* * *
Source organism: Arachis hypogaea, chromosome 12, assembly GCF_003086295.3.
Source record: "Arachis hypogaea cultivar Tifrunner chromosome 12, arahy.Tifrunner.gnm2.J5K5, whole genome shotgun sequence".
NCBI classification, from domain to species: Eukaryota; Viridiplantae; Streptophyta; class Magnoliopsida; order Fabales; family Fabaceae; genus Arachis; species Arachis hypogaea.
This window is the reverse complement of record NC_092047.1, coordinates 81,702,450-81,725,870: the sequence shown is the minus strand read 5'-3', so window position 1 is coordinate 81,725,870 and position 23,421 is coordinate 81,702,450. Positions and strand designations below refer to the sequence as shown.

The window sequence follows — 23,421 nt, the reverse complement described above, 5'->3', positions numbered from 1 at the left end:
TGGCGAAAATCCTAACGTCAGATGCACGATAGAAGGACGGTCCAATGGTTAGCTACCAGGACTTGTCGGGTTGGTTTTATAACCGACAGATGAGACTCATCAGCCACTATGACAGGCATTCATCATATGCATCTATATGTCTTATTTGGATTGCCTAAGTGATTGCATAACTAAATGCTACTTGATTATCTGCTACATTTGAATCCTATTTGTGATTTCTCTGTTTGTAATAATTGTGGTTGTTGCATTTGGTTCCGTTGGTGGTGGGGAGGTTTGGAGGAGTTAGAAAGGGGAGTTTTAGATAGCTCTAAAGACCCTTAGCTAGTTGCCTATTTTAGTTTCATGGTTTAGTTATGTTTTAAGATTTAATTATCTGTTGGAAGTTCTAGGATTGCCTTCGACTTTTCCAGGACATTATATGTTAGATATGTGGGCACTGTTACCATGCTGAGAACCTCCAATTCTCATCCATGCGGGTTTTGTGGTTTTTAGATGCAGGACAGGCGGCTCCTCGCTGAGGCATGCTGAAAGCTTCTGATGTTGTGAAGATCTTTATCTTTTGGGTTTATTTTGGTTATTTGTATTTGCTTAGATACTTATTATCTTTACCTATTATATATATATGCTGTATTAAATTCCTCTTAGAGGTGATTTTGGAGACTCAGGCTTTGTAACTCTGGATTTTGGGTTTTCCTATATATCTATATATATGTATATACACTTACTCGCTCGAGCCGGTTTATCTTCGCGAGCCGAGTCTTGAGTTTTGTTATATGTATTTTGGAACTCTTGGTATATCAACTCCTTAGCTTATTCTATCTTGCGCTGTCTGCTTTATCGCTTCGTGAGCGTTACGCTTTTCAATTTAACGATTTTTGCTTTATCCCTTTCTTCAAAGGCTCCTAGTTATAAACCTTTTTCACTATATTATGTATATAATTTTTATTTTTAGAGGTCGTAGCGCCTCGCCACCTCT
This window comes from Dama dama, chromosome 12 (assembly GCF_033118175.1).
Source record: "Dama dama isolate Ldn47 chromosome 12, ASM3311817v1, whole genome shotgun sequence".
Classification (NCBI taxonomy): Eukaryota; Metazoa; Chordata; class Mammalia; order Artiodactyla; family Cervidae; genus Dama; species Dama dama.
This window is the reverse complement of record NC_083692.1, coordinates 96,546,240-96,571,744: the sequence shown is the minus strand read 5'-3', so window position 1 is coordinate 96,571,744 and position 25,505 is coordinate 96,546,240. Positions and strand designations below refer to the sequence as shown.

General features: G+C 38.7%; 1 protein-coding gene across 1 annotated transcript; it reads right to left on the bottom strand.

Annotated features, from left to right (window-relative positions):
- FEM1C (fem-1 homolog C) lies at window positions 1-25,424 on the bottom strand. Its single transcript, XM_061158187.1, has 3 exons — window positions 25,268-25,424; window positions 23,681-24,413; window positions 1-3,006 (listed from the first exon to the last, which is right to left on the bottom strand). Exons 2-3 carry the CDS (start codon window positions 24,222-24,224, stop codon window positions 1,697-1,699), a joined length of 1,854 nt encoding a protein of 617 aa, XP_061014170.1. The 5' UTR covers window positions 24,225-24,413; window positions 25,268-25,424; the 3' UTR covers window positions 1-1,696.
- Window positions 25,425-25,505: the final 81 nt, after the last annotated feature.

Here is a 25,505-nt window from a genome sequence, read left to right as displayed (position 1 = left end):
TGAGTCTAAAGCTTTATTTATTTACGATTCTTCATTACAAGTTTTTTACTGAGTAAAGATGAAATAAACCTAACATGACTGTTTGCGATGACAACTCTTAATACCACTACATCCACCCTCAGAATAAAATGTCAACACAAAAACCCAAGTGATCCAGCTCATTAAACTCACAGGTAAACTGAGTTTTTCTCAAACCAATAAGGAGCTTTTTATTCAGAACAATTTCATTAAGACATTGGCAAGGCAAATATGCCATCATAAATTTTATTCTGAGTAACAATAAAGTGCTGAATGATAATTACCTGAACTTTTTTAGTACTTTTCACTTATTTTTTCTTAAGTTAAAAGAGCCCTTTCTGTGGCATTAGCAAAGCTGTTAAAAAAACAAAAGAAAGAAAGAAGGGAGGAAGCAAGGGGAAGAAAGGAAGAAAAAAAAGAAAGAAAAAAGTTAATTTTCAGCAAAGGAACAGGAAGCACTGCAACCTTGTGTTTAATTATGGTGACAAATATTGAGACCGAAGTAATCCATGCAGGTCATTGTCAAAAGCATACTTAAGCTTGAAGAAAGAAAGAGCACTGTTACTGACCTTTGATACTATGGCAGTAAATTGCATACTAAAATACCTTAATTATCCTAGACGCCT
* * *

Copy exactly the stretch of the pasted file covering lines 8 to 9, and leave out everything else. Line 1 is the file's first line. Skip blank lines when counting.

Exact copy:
Source record: "Dama dama isolate Ldn47 chromosome 12, ASM3311817v1, whole genome shotgun sequence".
Classification (NCBI taxonomy): Eukaryota; Metazoa; Chordata; class Mammalia; order Artiodactyla; family Cervidae; genus Dama; species Dama dama.